On the Web, Context is Vital

Supply subject area context; avoid institutional context.

In a recent blog post, On the Web, context kills, speed saves, Gerry McGovern states:

A key difference between web writing and writing for print is that on the Web you need to avoid context and instead focus on instructional, how-to, task-based content.

Since one of my seven principles of Every Page is Page One is that an EPPO topic establishes its context, this quote made me think that either Gerry McGovern had gone bonkers or he was using the word context in a very different way than I use it. Turns out that it is the latter. (Sorry if you were hoping for fight here.) I actually agree with almost everything that McGovern says (I’ll get to the part I don’t agree with a little later). In fact, I have said many of the same things before, but in a different way. read more

Optimize Your Content for Social Curation

We worry a lot about Search Engine Optimization (SEO). I suspect we don’t worry enough about Social Curation Optimization (hereby dubbed SCO). Social curation plays a large role in how people find content on the Web. Google’s Eric Schmidt was recently quoted as saying:

Social networking sites like Facebook and Twitter also allow users to leverage their social networks to find answers to their questions. Google is therefore competing with all methods available to access information on the Internet, not just other general search engines. read more

Why simplicity is more important than functionality in content navigation

Findability is a filtering problem. There is a whole whack of stuff on the Web. To find what you want, you have to filter it. So if you can provide your visitors with a more sophisticated filter, such as a faceted navigation or a taxonomy-based browsing experience, they will have more success finding stuff, right?

Not necessarily, no.

Findability is a Content Problem, not a Search Problem

Findability is a constant theme in content strategy and technical communications, yet it  seems to me that people often treat findability as a problem existing outside the content. Findability is addressed using SEO tactics and by devising sophisticated top-down navigational aids, such as taxonomies and faceted navigation, but it is seldom seen as issue to be addressed in the content itself.

I believe this focus on top-down findability is wrong. Top-down finding aids have their place, but the majority of the focus should be bottom up, and it should start with the content itself. read more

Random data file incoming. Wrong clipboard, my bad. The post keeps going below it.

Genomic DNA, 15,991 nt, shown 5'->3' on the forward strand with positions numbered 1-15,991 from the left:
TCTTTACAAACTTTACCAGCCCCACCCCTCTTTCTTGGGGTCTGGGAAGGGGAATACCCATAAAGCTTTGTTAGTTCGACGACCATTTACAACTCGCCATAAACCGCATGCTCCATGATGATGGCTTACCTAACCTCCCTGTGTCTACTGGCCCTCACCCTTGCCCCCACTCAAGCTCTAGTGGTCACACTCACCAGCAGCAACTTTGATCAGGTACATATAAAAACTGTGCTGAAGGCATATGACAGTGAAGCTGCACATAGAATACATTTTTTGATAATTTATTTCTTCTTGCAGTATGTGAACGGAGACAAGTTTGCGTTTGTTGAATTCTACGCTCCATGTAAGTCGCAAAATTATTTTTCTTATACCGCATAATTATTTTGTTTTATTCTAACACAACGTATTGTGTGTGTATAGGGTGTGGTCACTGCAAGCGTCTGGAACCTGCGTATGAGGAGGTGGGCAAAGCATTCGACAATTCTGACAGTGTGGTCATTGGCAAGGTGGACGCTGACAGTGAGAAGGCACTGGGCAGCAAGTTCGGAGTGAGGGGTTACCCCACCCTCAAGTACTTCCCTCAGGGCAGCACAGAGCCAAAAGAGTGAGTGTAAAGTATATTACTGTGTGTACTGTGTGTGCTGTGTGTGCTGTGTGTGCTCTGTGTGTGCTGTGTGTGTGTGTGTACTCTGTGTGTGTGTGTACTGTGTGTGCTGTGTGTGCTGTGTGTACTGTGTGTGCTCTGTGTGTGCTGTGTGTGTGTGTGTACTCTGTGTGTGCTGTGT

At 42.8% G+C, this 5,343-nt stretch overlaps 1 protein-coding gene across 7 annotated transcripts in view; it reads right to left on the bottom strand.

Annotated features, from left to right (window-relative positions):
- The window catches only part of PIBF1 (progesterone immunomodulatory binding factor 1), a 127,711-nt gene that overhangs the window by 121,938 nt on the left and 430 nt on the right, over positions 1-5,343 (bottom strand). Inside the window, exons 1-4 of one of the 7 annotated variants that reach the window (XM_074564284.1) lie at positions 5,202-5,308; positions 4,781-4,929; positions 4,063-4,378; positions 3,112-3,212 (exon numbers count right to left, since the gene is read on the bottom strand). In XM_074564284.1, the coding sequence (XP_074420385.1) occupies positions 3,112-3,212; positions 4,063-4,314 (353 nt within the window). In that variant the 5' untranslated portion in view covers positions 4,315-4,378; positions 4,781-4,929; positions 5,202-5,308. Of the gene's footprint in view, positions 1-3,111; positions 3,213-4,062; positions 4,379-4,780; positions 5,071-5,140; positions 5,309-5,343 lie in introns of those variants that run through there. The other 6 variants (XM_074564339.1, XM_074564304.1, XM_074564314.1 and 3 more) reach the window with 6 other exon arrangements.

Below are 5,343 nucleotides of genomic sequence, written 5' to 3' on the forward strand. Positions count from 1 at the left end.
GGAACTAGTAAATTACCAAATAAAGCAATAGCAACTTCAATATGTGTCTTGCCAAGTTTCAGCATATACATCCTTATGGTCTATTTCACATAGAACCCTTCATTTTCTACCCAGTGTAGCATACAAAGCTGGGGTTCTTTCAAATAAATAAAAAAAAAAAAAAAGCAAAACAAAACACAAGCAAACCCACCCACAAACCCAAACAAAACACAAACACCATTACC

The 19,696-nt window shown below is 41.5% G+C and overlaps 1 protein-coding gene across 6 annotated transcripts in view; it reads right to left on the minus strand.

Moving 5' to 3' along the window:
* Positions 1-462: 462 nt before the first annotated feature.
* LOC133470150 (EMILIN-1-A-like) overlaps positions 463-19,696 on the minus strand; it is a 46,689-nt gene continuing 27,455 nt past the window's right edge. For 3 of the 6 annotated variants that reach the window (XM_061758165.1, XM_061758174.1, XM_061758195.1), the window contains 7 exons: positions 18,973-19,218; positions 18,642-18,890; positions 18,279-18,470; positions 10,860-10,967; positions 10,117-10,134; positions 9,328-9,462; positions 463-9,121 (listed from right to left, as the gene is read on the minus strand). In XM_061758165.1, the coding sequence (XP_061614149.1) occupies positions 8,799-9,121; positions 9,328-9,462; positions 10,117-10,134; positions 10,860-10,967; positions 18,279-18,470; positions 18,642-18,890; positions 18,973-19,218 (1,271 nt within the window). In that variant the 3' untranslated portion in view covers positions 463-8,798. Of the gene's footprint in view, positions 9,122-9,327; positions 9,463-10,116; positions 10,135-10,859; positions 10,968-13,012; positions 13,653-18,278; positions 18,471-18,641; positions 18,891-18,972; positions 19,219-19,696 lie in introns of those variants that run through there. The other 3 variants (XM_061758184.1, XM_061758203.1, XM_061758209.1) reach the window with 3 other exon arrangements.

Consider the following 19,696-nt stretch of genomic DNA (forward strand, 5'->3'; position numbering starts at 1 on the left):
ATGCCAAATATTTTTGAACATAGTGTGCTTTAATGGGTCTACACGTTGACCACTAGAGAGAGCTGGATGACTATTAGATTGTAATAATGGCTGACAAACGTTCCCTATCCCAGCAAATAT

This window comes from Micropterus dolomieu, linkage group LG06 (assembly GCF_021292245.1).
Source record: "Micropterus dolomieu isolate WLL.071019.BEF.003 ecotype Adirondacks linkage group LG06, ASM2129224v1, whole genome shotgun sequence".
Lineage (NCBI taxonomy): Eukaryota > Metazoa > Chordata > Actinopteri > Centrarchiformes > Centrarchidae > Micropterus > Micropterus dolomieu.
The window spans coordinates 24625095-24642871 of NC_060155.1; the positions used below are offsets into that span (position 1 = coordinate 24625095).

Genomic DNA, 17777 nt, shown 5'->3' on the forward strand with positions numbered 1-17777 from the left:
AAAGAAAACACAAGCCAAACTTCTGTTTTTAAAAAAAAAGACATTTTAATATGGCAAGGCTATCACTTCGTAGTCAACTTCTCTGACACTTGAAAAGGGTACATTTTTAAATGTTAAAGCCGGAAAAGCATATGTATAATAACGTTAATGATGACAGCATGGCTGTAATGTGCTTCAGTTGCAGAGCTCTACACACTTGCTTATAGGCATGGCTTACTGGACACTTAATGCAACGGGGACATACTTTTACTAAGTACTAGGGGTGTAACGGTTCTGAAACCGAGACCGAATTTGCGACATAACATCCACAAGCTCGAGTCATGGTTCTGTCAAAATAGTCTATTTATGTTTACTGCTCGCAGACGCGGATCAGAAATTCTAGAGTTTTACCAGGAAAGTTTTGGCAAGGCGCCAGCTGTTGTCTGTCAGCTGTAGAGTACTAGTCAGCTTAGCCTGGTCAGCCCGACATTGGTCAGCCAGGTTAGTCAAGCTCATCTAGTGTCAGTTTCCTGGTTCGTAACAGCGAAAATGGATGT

Findability vs. Searchability

I argued in Too Big to Browse; Too Small to Search, that search works best when it has a large amount of content to work with. But it occurs to me that there is a really important caveat to be made, which I can best express as the difference between findability and searchability.

The distinction I want to make is not clear in the common usage of the words “find” and “search”. They are often used as synonyms, particularly in computer interfaces. But I think there is nevertheless a significant difference in the connotations, which points to a significant distinction we should pay attention to when we think about the findability of our content. read more

Too Big to Browse; Too Small to Search

Findability continues to be the bete noire of technical communication. This may be a parallax error, but it seems that findability is more of a problem in technical communication than in other fields. The reason, I suspect, is that many technical documentation suites are too big to browse but too small to search.

I have commented before on the somewhat counter-intuitive phenomenon that on the Web it is easier to find a needle in a haystack (The Best Place to Find a Needle is a Haystack). This may be counterintuitive, but it is easy enough to explain: search (if it is any more sophisticated than simple string matching) is essentially a statistical analysis function. A search engine works by discovering a statistical correlation between a search string and a set of resources in its index. read more

Topics are About User Assistance

Many discussions of the advantages or disadvantages of topic-based documentation seem to neglect the different view of the user that is inherent in the move from the traditional textbook style manual to standalone topics. Topics are not simply a new mechanism for composing and constructing documents, nor are they simply about enabling reuse, or about adapting to the web, thought the capabilities that the web offers are tremendously important to the real change that is going on.

What topics are really about is a new model of how users use documentation. Specifically, it is a move away from the educational model of documentation in which the manual was conceived of as a textbook, to a user assistance model in which the documentation is conceived of a an immediate aid to a user in the middle of a task. read more